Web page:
IT has been revealed that Sydney’s Orthodox rabbis were told they were prohibited from attending the communal funeral service of former NSW Jewish Board of Deputies (JBOD) Jeremy Spinak, who died at the age of 36 last year, because it was being held at “a Reform Temple” .
Rabbinic Council of NSW (RCNSW) honorary secretary Rabbi Chaim Ingram said that following consultation with the Sydney Beth Din, rabbis could attend the graveside service but not the communal Emanuel Synagogue service that was attended by 1000 people.
JBOD president Lesli Berger said, “It is shameful and beggars belief that at a time of enormous sensitivity and piercing grief and trauma a declaration was issued prohibiting attendance at Jeremy’s funeral. “It must be noted that a significant and meaningful number of Orthodox rabbis showed the moral clarity and leadership our community expects of our religious leaders by attending his funeral.”
The revelation is the latest in a string of exceptional events that took place at the end of 2018 that appear to have plunged the rabbinate into chaos, with several rabbis quitting their roles in the Rabbinic Council of Australia and New Zealand (RCANZ), others announcing they won’t be standing for re-election and a national president who is breaking his own organisation’s code of conduct.
It has emerged that in late October senior Sydney rabbis encouraged people not to attend the memorial for the 11 Jews killed in the Pittsburgh Synagogue massacre because Reform and Orthodox rabbis would be sharing the podium.
The following week a number of rabbis were chastised by the SBD for attending a Kristallnacht commemorations at which Kaddish was recited while men and women were intermingled.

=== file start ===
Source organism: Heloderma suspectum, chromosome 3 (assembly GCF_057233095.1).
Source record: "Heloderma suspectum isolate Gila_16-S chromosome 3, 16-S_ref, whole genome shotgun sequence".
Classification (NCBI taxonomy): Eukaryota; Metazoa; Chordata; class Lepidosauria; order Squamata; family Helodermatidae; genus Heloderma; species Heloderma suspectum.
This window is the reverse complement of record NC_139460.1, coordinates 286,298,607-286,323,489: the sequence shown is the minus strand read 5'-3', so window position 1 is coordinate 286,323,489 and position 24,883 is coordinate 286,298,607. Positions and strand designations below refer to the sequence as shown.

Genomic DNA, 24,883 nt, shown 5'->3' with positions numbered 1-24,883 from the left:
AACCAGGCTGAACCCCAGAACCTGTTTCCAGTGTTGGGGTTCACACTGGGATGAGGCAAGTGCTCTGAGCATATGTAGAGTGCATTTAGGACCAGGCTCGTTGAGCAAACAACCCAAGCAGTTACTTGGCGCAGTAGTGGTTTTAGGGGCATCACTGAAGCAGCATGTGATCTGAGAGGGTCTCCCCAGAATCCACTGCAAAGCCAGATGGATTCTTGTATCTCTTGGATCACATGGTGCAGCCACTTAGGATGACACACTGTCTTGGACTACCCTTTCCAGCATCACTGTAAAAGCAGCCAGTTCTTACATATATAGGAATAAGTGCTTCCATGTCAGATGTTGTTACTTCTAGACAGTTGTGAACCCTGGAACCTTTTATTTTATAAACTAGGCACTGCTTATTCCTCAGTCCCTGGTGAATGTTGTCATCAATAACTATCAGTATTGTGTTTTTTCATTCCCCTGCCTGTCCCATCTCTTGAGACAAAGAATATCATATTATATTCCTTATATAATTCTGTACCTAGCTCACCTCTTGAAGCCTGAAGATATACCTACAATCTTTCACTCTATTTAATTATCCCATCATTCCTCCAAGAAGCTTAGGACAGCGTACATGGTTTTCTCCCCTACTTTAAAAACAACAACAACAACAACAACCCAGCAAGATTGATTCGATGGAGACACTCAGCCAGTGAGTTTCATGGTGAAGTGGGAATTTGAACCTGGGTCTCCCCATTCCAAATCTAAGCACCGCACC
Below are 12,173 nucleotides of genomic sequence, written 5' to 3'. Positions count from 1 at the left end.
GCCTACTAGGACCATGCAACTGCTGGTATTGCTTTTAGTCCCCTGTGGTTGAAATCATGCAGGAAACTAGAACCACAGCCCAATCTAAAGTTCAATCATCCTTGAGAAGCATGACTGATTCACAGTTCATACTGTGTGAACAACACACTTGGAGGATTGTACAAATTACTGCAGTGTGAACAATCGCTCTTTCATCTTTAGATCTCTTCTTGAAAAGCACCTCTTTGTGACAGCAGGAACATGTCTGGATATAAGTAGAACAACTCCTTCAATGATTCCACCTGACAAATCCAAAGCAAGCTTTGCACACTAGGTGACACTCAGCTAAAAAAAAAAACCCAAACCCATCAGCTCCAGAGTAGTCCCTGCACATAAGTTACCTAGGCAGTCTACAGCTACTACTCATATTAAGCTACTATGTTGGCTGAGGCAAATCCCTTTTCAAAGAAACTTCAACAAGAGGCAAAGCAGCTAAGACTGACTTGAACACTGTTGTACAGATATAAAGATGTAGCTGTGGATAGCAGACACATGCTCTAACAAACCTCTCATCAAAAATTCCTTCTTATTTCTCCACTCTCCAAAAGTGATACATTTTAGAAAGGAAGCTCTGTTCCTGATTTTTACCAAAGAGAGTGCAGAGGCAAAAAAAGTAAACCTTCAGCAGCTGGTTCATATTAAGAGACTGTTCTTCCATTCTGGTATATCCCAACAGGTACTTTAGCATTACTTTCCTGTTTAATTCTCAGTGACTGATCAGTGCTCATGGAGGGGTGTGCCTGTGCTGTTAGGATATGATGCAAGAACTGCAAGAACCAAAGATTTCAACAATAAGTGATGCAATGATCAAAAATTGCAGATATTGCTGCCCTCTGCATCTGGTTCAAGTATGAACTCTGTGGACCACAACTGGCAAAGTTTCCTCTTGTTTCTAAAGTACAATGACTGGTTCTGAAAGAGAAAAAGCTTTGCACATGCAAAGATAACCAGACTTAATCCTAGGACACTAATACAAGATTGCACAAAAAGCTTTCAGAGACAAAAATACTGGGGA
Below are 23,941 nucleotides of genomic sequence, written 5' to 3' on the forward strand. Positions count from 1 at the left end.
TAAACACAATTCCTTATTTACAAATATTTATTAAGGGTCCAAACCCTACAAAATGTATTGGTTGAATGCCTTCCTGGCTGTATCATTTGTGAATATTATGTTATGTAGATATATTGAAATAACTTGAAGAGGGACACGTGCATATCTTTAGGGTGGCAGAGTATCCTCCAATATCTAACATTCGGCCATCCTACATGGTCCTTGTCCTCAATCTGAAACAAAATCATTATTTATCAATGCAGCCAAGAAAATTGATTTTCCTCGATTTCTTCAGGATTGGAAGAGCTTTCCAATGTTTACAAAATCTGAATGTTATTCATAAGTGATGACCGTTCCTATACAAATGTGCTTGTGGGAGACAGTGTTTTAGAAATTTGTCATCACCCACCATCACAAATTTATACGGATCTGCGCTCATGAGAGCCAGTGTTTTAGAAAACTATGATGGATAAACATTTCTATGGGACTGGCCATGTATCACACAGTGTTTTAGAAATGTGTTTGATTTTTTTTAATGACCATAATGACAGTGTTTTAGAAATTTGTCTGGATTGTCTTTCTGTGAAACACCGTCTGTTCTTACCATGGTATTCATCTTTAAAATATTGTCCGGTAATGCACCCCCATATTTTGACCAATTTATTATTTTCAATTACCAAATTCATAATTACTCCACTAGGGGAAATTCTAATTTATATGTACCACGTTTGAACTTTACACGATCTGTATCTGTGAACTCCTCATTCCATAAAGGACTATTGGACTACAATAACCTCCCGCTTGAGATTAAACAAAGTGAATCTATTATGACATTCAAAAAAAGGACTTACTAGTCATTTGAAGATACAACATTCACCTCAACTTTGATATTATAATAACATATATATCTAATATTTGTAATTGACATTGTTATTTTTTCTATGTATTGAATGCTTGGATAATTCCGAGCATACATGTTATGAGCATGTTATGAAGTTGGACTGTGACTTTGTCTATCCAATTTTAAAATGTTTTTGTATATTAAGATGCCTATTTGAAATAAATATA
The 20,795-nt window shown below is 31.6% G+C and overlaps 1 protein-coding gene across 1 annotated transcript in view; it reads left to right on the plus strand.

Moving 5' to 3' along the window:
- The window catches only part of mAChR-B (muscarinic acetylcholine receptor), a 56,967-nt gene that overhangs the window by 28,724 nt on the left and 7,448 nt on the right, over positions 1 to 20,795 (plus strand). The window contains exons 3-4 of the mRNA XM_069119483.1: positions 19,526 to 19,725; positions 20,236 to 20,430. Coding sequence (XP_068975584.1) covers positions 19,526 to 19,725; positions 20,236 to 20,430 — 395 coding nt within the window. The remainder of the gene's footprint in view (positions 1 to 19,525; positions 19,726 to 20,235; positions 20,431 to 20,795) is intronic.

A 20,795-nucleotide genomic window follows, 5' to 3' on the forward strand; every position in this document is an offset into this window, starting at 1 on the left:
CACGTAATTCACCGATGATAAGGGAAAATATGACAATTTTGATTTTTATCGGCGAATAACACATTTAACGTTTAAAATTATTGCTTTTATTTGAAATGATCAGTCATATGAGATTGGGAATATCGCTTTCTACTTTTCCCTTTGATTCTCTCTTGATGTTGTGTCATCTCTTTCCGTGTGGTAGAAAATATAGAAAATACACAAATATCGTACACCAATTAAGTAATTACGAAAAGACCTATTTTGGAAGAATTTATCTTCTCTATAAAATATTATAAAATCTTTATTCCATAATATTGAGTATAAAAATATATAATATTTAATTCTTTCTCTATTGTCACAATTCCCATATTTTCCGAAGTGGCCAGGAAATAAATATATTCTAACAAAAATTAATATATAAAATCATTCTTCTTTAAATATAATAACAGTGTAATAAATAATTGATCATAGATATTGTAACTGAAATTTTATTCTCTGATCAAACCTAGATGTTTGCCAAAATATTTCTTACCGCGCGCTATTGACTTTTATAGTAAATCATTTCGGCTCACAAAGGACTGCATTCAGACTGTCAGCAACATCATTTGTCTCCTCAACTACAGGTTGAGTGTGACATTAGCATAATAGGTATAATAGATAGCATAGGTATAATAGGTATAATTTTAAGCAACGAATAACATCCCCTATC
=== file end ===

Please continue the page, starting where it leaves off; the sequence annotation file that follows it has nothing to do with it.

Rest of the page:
The turbulent times for the rabbinate continued into late December when, in a 2-1 decision, the NSW Court of Appeals upheld a previous ruling that found SBD’s Rabbis Moshe Gutnick, Yehoram Ulman, Michael Chriqui and Eli Schlanger guilty of contempt of court.
Following the decision, the Executive Council of Australian Jewry called for a “proper governance review” and reform of the SBD.
Meanwhile, two rabbis, Benjamin Elton from the Great Synagogue and Alon Meltzer from Or Chadash, quit the RCANZ after Rabbi Gutnick, the organisaton’s president, said he wouldn’t be stepping down despite arguably having broken RCANZ’s own code of conduct, which states that a rabbi will “at all times conduct himself in accordance with the halachah and the laws of the land”.
At the same time Rabbi Paul Lewin, who told The AJN that the RCNSW is unable to deal with a complaint against a senior rabbi because there are too many conflicts of interest in the organisation, said he would be stepping down as RCNSW president at the upcoming annual general meeting.
Full stories, including responses from Rabbi Ingram, the Sydney Beth Din, Executive Council of Australian Jewry, NSW Jewish Board of Deputies, Rabbi Benjamin Elton and Rabbi Alon Meltzer, in this week’s AJN. Click here to subscribe to the digital or print edition.